Liverpool Giants: The life of a Lilliputian
As spectacular as the Giants show in Liverpool promises to be, organisers say it would be nothing without its army of "Lilliputians", the people who animate the huge marionettes.
Some are members of the Royal de Luxe street theatre company, but many are volunteers, drawn by the magic of the marionettes to offer their services.
Colin Bordley helped animate the diver giant in 2012's Sea Odyssey show and will be turning out again for Memories of August 1914, this time as a cymbals operator.
The 46-year-old, from Wallasey, says he first became interested when he happened across footage of Royal de Luxe's English debut in London in 2006.
"Having seen a short video about The Sultan's Elephant, I knew I wanted to work with the people who had created such fantastic machines."
His interest led him to volunteer for La Princesse, Liverpool's first giant extravaganza, which saw a different street theatre company walk a huge spider around the streets in 2008.
"When I heard there would be another Giants event and they wanted people to actually swing on the ropes, making the giants move, it sounded like the chance of a lifetime," says Mr Bordley.
But while the experience was "definitely fun", he says he did not expect how hard the volunteers had to work.
"Nothing really prepares you for the incredible amount of physical exertion involved - I ached all over by the end.
"When you jump off the platform, you find yourself kicking your legs up and pulling down on the rope as you descend and the lactic acid really builds up.
"After about a mile or two, you're running on adrenaline and the encouragement of your mates."
The full-time members of the Royal de Luxe crew were particularly welcoming and, despite fears of a language barrier, Mr Bordley says they helped the volunteers in 2012 - and would do again.
"They paired up with us and showed us how to handle the equipment and throughout the event, they encouraged everyone," he says, describing them as "real showmen".
"Every time they jumped, they'd give a massive cry and land with a flourish of arms, a cheer and a flamboyant bow, before getting back on to do it all again.
"It really threw the rest of us. There were a few comments of 'they didn't do that in rehearsals' exchanged as we realised our comrades had raised their game and were upstaging us.
"However, their enthusiasm was infectious and our competitiveness overcame any British reserve.
"We couldn't help taking up the unspoken challenge and adding our own flourishes - and the more we threw ourselves into the role, the more the French guys cheered us on.
"They were undoubtedly better but the whole cycle of competitive rope-pulling, flamboyant landings, salutes and cheering quickly became a self-perpetuating source of energy for everyone."
He says the crowd also played an important factor in 2012, particularly when fatigue set in as they progressed through Anfield and into the city.
"As we reached St George's Plateau, this massive roar suddenly erupted all around us and we were met with a sea of cheering people, roaring their approval, as far as the eye could see," recalls the volunteer.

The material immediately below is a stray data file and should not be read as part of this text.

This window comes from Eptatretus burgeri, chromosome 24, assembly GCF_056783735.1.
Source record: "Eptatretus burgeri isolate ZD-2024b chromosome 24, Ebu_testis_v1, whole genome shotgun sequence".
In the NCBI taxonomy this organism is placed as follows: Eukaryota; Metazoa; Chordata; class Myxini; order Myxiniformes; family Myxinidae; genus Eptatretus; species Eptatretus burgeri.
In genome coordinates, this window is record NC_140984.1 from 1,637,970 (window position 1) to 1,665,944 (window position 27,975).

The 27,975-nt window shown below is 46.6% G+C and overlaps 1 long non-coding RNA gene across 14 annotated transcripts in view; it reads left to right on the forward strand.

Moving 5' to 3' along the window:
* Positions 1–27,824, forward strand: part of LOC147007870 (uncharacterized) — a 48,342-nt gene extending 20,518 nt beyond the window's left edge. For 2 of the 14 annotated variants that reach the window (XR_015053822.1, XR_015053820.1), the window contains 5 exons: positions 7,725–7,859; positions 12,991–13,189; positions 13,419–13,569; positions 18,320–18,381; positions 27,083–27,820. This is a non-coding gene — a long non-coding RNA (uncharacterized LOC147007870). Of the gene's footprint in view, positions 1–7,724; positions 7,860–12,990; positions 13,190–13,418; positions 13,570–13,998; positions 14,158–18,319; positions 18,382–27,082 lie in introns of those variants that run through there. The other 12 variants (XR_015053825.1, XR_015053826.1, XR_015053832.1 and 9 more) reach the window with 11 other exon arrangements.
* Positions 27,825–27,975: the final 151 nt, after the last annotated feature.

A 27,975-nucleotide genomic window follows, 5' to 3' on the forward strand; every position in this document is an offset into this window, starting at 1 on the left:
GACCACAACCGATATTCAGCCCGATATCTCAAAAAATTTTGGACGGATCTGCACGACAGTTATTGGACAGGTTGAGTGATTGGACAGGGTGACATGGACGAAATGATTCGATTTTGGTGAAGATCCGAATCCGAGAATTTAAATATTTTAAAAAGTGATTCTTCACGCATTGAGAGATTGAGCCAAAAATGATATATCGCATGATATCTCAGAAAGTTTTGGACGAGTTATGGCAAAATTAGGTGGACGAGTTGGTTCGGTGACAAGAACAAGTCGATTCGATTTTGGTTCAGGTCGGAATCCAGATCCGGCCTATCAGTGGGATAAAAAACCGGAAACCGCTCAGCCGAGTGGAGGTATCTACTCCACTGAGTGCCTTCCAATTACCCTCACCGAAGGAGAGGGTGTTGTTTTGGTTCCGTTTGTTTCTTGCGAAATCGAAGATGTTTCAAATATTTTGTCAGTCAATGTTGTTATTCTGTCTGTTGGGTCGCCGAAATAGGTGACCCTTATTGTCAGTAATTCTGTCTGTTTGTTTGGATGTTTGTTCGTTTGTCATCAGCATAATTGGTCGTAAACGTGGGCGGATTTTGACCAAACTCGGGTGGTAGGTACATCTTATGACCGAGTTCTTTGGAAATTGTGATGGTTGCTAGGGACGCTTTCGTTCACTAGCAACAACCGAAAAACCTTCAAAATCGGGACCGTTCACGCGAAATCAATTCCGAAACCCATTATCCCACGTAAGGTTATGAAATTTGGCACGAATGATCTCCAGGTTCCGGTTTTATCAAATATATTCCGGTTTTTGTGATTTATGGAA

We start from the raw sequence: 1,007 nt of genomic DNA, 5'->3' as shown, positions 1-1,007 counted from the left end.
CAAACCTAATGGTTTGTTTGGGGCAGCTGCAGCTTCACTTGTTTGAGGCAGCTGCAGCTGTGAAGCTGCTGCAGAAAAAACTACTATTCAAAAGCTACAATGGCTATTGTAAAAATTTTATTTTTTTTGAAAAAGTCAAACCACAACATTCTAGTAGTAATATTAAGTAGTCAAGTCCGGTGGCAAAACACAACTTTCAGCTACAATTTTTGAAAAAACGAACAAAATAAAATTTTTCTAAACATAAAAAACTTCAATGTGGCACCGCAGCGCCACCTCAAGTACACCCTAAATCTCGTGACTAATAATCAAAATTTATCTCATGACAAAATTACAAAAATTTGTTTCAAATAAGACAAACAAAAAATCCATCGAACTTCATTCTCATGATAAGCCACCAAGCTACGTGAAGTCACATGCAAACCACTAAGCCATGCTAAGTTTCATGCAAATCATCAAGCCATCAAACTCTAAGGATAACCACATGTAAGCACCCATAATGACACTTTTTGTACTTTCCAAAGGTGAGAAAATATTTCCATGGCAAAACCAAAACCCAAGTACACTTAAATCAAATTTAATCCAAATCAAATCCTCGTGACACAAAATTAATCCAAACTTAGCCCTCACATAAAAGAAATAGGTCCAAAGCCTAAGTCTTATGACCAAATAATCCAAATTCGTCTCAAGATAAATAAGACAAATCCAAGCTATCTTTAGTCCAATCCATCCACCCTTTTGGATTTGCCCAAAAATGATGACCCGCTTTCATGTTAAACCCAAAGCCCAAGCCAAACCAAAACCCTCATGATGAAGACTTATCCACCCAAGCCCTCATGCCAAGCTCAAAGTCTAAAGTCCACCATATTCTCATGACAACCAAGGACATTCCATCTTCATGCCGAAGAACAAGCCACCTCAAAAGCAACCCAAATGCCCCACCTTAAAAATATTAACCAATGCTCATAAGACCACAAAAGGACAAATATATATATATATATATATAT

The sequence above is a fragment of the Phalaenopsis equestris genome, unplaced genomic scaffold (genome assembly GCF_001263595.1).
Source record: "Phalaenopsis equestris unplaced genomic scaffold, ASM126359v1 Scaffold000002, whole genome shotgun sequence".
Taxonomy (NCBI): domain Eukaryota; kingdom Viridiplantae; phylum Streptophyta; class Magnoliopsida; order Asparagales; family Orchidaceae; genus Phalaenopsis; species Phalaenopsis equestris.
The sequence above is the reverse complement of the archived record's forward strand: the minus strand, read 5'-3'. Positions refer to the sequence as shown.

"In that moment, all our tiredness and pain was forgotten and we leapt and pulled to make the uncle stride in in a blaze of glory, giving all those people the spectacle they'd been looking forward to."
Mr Bordley says that this time around, things will be "a little different because I am operating the giant cymbals".
"They work in the same way as the other giants - you grab the rope and jump to make the cymbals clash and then run around and get back on the truck to do it again.
"But it's going to be more demanding because while the giants have 12 or so helpers, there are only five of us on the cymbals so we have to go much faster.
"We also have to follow the beat - it is not going to be easy."
Moving the giants
- Royal de Luxe are famously secretive about how exactly the giants work to ensure their appearance has an "audacity and poetry"
- They are built from poplar and lime wood - or, in the case of the dog, steel and papier-mâché - and are driven by ropes and pulleys hanging from a crane-carried metal frame.
- Their structure and mechanism is similar to that of small stringed marionettes
- The Lilliputians - the mix of company members and volunteers - move the giants with a combination of brute force, simple physics and flamboyant artistry
- Twenty-six help move the grandmother - with four moving her wheelchair - while 22 drive the little girl and 20 move the dog
To get it right, Mr Bordley says there has been plenty of practice, which has meant returning to the same rehearsal site and seeing the giants again, which has brought back "many happy memories".
He also hopes this is not the last time he gets to work with the marionettes.
"There is such a wealth of effort and imagination involved in staging this event and there is no effort wasted or roles that don't play a crucial part in helping make the show a success," he says.
"Rehearsals are long and hard work but, when you put all the elements together and add in the crowds of excited visitors cheering you along, it becomes an experience like no other.
"It's addictive and no matter how tired you get, or how many times you find yourself thinking 'I must have been mad to think I could do this', you keep wanting to go back for more.
"I really do hope they come back again soon because I would love to work with them again."
BBC News Online will be following the giants through Liverpool with live text coverage, pictures and video of events. For more details, visit the BBC's dedicated Liverpool Giants page.